Mercy School and international charity, Make A Mark Australia, are working together to build two new classrooms for primary school children in Burns Creek. Currently, the over 800 children of Mercy School share nine classrooms (made from six built classrooms and a leaf hut divided by tarpaulins) and so more educational spaces are needed to enhance learning outcomes.
Make A Mark Australia focuses on providing improved resources and learning environments for impoverished children worldwide. They are a volunteer run, non-profit that relies on the kindness of the community to support their work.
After the project plans were finalised in June this year, one of the first steps was to get the land ready for construction. To achieve this, Mercy School Head Teacher, Simon Rilaua, organised Year 5 and 6 students to clear the land with their own large machetes. The students did an efficient and thorough job in preparing the ground, getting ready for the construction team to move in.
When the site was ready to go, the project team began sourcing construction materials from local businesses. A number of hardware stores around Honiara heard that this was a charity project, and so offered generous discounts on essential items. Cheng’s Hardware, John Wesley Timber and Top Timber have all supported the project enthusiastically, recognising its value to the Burns Creek community.
The two new classrooms are now coming along well, with concrete poured and most of the frames constructed. This is hot work for the six workman who have been employed in the project. As it is often over 35 degrees and humid, the men generally work in the cool of the morning and then again in the late afternoon.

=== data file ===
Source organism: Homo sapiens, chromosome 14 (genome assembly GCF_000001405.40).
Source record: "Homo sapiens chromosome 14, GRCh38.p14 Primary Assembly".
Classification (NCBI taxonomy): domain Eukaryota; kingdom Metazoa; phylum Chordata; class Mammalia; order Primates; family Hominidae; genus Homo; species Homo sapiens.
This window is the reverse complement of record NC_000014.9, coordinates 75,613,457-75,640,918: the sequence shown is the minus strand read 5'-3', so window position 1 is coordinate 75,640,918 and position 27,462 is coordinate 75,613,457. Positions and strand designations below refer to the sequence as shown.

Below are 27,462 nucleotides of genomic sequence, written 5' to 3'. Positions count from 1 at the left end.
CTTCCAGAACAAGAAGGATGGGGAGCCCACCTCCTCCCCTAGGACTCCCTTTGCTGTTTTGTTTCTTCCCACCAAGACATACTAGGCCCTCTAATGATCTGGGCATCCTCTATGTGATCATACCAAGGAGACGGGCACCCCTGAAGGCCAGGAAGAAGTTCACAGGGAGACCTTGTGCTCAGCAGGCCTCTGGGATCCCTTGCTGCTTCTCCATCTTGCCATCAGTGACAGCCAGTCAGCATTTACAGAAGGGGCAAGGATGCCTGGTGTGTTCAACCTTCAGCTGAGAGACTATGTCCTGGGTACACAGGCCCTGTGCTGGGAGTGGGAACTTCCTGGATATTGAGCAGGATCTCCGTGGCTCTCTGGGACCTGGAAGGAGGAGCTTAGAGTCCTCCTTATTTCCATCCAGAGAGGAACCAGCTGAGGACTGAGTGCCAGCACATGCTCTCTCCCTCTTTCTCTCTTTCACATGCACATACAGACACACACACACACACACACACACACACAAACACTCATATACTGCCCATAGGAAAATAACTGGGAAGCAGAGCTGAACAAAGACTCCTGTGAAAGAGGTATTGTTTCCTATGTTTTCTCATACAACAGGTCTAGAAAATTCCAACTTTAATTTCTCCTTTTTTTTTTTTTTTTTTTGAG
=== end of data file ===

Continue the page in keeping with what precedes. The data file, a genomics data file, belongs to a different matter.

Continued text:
Project Manager, Leigh Pirie, who is a teacher when at home in Australia, said the building project had been a new experience for her. ‘So far it has been an enjoyable, frustrating, challenging, hilarious, empowering and rewarding experience. For the first time in my life, I have spent large amounts of time at timber yards, hardware stores, and building sites’.
Leigh also commented that it had been a great chance to learn more about Solomon Islands from the people she had met through the project, ‘I have had some deep philosophical discussions regarding religion, marriage, the role of women in the Solomons and even etiquette in catching taxis’.
The larger aim of the project is to move the entire school from its current location, 40 meters from an expanding pig farm, to the playing fields in the centre of the Burns Creek settlement. This area has easy access from the road and plenty of room for the children to play at lunchtime.
If anyone is able to contribute, either with funds, goods or services please contact Leigh Pirie on 7804912 or firstname.lastname@example.org. Shelving, door locks, window security mesh and playground timber are desperately needed to finish the project.
To celebrate the building of these two new classrooms, Mercy School is holding a fundraiser on Saturday 18 October to raise money for desks and other furnishings. More details on the fundraiser will be put on The Pineapple Post once they are available.